I sat down last night at Greenblatt’s Deli with Truth director-writer James Vanderbilt and producer Brad Fischer. Both are Hollywood Elsewhere “lurkers,” they told me, and are highly appreciative of my pro-Truth views. We talked for about 40 minutes. We covered this & that but my chief focus was the press’s response to the film. Not how much Truth has been admired by top-tier critics and columnists (Indiewire‘s Eric Kohn, Variety‘s Justin Chang, Hollywood Reporter‘s Todd McCarthy, Time Out‘s Tom Huddleston, N.Y. Post‘s Lou Lumenick, The Telegraph‘s Tim Robey, The Guardian‘s Catherine Shoard), but how Vanderbilt and Fischer will respond if more Scott Feinberg– and Kyle Smith-style hit pieces pop up between now and opening week.  Their answer, more or less, was “we knew this would be a controversial film from the get-go, but we’re proud of it and whatever happens, happens.”

(l.) Truth director-writer James Vanderbilt; (r.) Truth producer Brad Fischer.

 To which I said okay, fine but you can’t let the critics (depending on how many are out there) gain the upper hand. If those two articles are the end of it, fine, but if others attempt to slam Truth for offering an overly-supportive portrait of the conflicted journalistic record of former 60 Minutes producer Mary Mapes (fiercely portrayed in the film by Cate Blanchett) and CBS anchor Dan Rather in the matter of the 60 Minutes Killian memos story, something similar to what happened with Zero Dark Thirty might potentially occur.

I for one don’t feel that Truth glorifies Mapes and Rather’s journalistic misstep (i.e., submitting the disputed Killian memos as proof of George Bush‘s less-than-sterling National Guard record) as much as immerse the audience in a truly hot journalistic mess, one that feels more and more enveloping as the film goes on and which still starts ignites arguments 11 years after the fact.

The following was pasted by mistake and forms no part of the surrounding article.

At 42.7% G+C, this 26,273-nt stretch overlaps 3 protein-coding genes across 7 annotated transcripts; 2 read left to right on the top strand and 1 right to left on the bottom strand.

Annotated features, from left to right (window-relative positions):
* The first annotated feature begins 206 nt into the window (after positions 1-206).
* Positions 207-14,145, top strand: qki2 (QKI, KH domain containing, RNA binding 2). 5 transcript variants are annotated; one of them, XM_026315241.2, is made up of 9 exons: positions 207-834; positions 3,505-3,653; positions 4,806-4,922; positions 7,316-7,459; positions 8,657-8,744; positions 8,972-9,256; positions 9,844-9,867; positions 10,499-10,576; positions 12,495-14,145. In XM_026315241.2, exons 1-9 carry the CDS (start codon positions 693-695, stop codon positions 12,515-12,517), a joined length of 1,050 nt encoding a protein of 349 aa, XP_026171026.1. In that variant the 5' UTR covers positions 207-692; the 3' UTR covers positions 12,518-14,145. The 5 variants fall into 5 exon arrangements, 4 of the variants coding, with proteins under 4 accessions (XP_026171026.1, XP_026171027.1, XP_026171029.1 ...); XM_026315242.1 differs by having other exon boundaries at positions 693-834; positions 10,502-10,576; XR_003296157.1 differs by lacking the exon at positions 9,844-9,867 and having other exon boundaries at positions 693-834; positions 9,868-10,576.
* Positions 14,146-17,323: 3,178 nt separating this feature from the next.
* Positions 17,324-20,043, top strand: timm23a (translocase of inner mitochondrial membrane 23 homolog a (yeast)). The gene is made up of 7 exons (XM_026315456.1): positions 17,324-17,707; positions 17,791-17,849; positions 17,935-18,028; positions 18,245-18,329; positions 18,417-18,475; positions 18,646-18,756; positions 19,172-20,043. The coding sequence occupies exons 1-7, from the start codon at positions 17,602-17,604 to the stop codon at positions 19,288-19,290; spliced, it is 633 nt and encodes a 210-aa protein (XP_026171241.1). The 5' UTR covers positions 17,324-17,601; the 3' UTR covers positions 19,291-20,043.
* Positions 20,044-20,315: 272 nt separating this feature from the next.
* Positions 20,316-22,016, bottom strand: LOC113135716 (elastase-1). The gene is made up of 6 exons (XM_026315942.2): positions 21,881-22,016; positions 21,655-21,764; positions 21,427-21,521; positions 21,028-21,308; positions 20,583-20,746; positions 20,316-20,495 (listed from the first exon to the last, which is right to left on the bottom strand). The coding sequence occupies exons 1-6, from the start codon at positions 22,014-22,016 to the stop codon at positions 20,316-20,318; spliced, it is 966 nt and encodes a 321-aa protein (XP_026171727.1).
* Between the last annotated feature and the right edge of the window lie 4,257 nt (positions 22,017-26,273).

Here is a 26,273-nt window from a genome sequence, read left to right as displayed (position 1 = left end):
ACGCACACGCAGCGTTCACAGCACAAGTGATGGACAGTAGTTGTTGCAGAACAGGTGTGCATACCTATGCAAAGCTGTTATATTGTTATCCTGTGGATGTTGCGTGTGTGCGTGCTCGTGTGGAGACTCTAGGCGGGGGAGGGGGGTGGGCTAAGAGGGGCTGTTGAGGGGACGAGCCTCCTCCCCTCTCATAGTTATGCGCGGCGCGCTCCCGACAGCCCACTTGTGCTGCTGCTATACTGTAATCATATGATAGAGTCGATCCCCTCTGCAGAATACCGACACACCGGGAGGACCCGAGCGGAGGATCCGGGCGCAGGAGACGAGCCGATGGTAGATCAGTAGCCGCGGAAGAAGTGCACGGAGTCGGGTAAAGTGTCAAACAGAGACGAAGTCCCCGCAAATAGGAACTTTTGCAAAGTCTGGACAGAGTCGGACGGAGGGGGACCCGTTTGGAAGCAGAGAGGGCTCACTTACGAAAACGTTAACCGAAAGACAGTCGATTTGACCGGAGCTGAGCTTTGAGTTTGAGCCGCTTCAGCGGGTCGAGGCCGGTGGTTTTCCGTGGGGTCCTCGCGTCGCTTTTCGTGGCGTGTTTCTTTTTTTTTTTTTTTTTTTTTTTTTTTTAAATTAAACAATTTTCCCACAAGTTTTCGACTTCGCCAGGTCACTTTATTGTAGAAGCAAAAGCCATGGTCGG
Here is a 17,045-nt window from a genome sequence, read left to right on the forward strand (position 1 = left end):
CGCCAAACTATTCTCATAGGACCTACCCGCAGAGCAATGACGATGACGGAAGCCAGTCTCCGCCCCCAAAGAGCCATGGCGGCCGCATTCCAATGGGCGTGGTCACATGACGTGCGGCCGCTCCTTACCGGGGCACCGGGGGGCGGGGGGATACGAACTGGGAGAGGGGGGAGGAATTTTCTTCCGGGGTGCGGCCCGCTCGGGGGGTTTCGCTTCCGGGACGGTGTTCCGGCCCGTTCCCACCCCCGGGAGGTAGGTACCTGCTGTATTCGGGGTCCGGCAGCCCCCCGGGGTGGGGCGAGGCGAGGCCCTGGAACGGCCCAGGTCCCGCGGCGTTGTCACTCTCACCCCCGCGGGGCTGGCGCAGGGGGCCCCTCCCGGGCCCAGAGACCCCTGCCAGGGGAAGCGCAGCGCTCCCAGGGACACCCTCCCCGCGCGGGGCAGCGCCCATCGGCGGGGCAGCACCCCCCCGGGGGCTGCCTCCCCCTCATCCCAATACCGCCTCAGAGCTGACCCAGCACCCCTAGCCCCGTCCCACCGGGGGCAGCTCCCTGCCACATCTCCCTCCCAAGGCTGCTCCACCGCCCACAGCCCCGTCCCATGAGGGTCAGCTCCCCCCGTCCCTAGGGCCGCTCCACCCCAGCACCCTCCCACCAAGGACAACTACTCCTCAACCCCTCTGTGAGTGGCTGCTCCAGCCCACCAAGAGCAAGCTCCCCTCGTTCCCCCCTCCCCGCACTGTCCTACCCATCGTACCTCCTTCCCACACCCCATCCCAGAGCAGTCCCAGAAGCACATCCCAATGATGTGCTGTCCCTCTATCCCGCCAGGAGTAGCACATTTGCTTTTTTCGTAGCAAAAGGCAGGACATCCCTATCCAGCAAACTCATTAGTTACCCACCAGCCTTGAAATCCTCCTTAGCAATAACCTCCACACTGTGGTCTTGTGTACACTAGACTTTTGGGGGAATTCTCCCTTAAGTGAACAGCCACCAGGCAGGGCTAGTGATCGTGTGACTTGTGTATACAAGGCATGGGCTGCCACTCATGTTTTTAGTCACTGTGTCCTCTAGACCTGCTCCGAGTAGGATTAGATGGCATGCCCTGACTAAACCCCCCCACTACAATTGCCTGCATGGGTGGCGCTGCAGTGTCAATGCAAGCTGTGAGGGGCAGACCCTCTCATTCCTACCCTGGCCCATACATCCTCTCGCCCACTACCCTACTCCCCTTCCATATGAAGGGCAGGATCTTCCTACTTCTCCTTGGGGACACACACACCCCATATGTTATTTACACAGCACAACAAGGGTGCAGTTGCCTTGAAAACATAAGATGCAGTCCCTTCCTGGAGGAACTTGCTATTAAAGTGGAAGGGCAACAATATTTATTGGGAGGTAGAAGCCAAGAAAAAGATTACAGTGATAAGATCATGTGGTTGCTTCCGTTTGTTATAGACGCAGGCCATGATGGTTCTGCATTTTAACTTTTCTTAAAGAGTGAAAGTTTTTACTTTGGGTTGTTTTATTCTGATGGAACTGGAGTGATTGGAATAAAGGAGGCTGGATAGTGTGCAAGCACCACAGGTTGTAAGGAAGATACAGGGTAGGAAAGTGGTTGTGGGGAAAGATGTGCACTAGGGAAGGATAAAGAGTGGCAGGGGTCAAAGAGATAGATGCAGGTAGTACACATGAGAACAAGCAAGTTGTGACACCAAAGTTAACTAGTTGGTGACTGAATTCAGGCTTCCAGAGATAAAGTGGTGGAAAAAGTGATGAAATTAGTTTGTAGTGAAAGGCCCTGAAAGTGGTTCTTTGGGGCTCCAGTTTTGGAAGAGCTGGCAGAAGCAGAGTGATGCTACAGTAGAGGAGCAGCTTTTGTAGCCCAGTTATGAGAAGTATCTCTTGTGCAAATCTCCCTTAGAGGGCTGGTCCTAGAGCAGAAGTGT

Critics of Kathryn Bigelow and Mark Boal‘s Zero Dark Thirty claimed that it endorsed torture and should be accordingly shunned. A decision by Sony publicists to to not put up a fight three years ago when Zero Dark Thirty came under attack allowed the film to be tarnished and in so doing killed its Oscar chances.

I’m not saying it’s likely that Truth will get into a similar sticky wicket, but it’s possible. If this happens it might lose out as a potential Best Picture contender — an honor and distinction that I feel it fully deserves — and that would be a shame.  Either way Vanderbilt and Fischer have made up their minds, they say, to just let the film speak for itself and not jump into the fray (if in fact a fray awaits). I suggested that at the very least that Rather (played in the film by Robert Redford) should tap out a 1200-word guest editorial piece that debates whatever shortcomings the Feinberg-Smith team has accused the film of, and feed it at the right time to the N.Y. Times or Variety or Salon or whomever.

Here is most of last night’s chat, which happened over pickles and a couple of really sloppy egg-salad sandwiches. After we wrapped I followed Vanberbilt and Fischer over to the Harmony Gold facility for a post-screening q & a between Vanderbilt, Cate Blanchett and costar Elizabeth Moss, which was hosted by Variety‘s Jenelle Riley.